Potentially Unstable US Treasury Could Drive Investors Back to Bitcoin

If the United States defaults, “you have to rewrite some cells and some formulas” in any financial spreadsheets you may have.

After a string of bank failures in recent weeks, investors may be looking for other protections. However, even the largest financial institution, the United States Treasury, is showing signs of instability.

The ongoing debate over the debt limit and the threat of defaults has done little to boost investor confidence in the American economy, but it may encourage people to purchase Bitcoin and other hard assets in order to survive the storm.

In a recent episode of the 1000X podcast, Blockworks discussed the potential reactions of the market to a technical default with Avi Felman, head of digital asset trading at GoldenTree, and Jonah Van Bourg, global head of trading at Cumberland. If the United States were to delay the repayment of bondholders, even for a short period of time, this would happen.

In this hypothetical situation, Van Bourg asks Felman, “What do you think the price of bitcoin is?” Suppose that story makes the news?

Felman argues that a surge in purchasing mood might result from the convergence of debt limit fear and the story of Bitcoin as a hard asset.

Van Bourg is even more bullish, saying, “I think we could definitely see all-time highs in short order if the United States were to default.”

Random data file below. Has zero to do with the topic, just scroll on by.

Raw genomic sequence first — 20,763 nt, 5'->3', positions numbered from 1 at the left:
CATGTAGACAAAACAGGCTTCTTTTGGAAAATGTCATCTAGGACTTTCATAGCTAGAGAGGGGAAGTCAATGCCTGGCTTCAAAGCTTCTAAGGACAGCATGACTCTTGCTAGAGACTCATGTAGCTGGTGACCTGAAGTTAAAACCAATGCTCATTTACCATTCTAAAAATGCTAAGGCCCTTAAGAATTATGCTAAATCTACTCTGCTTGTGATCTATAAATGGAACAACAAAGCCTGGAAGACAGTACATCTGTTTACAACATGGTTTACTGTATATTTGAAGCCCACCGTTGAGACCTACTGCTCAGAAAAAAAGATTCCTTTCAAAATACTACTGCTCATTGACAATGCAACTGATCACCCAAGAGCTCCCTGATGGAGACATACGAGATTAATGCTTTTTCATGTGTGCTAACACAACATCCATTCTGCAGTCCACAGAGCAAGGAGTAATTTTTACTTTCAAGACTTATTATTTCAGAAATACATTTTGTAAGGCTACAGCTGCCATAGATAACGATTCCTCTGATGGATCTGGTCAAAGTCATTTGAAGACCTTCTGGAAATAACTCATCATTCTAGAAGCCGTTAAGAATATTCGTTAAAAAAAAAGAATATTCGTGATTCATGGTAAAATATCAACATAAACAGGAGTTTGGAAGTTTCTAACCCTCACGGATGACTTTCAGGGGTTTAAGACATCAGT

According to Van Bourg, a default might be “the most seminal event in financial history,” and the price of bitcoin may reach or perhaps surpass the all-time high of $70,000. “If fiat currency suddenly became unstable, I think you’d see people moving money out of fiat and into crypto in droves,” says one expert.

When asked why, Felman responds, “I think you’re insane. I really doubt that we’ll spend $70,000 on this. Price increases to unprecedented levels are unlikely, according to Felman, “mostly because I just don’t know where that buying is coming from.” “It’s not selling in stores. They may perhaps purchase a little amount.

Some ordinary investors may be enticed back into the market if Felman is correct and a rush to $35,000 is driven mostly by wealthy investors. But, he says, “even then,” retail isn’t as wealthy or as boring as it was under Covid-19.

Felman notes that circumstances were ideal for the last surge to historical highs. Van Bourg argues that a different mix of causes may, over the long run, produce the same kind of behavior.

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